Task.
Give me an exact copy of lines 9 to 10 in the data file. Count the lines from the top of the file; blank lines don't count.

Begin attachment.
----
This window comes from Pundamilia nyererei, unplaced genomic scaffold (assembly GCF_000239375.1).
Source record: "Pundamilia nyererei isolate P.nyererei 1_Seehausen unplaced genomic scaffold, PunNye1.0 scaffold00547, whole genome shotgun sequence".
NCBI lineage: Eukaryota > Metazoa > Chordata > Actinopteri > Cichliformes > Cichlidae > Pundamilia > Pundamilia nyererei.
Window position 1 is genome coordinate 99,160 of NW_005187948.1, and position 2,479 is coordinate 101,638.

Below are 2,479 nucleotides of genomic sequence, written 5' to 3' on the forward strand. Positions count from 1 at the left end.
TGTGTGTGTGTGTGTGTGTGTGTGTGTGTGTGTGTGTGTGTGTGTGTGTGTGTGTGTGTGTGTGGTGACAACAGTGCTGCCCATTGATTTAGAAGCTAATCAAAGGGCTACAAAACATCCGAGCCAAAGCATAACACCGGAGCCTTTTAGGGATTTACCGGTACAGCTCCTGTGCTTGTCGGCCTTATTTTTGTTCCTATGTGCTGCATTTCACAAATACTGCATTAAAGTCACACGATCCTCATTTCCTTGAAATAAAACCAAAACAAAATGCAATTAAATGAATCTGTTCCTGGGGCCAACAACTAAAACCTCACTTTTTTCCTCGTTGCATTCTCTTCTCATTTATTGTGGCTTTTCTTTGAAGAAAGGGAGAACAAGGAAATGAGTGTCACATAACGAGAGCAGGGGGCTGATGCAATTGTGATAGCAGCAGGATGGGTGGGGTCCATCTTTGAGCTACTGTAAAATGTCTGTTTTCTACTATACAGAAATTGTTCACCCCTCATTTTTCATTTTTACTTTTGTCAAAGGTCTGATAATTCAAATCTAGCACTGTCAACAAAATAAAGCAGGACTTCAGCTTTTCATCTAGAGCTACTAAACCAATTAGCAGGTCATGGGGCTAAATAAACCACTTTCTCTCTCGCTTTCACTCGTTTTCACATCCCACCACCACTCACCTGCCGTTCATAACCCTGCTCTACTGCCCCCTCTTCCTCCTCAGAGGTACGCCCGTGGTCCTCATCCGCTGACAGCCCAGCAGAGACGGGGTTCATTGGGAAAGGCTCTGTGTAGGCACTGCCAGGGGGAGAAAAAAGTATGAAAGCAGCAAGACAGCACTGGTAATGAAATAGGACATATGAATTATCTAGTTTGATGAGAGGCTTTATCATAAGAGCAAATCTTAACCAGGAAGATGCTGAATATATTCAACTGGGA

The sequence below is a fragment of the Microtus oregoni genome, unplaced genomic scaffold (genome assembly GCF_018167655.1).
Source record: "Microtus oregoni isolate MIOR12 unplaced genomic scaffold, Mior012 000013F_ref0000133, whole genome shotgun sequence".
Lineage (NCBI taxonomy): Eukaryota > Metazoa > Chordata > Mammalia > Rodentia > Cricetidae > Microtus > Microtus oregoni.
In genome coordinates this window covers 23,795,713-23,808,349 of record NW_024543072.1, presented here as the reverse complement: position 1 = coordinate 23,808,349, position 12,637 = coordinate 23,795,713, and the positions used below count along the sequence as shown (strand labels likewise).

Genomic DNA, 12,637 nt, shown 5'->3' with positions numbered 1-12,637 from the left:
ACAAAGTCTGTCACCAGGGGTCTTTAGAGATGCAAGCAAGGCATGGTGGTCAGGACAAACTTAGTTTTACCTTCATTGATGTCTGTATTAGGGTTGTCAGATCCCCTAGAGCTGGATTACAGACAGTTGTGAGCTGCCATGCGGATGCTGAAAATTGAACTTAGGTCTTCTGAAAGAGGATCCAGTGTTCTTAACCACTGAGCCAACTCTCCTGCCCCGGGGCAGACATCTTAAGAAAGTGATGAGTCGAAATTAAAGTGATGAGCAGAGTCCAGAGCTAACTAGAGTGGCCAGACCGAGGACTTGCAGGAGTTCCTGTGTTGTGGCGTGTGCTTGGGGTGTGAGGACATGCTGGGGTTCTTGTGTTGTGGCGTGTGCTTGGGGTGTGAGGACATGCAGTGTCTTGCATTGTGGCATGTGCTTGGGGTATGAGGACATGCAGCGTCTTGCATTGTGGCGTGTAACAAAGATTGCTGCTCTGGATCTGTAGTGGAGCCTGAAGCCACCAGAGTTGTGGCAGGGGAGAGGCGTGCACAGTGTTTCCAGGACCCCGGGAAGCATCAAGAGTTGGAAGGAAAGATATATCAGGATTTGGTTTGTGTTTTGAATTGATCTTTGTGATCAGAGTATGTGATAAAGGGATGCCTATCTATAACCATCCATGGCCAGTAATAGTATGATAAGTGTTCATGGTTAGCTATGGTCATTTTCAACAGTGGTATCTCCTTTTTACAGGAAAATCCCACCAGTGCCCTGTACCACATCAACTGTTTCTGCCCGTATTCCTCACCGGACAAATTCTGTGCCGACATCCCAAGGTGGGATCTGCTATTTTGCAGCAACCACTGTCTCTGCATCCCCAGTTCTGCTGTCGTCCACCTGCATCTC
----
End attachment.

Lineage (NCBI taxonomy): Eukaryota > Metazoa > Chordata > Mammalia > Rodentia > Cricetidae > Microtus > Microtus oregoni.
In genome coordinates this window covers 23,795,713-23,808,349 of record NW_024543072.1, presented here as the reverse complement: position 1 = coordinate 23,808,349, position 12,637 = coordinate 23,795,713, and the positions used below count along the sequence as shown (strand labels likewise).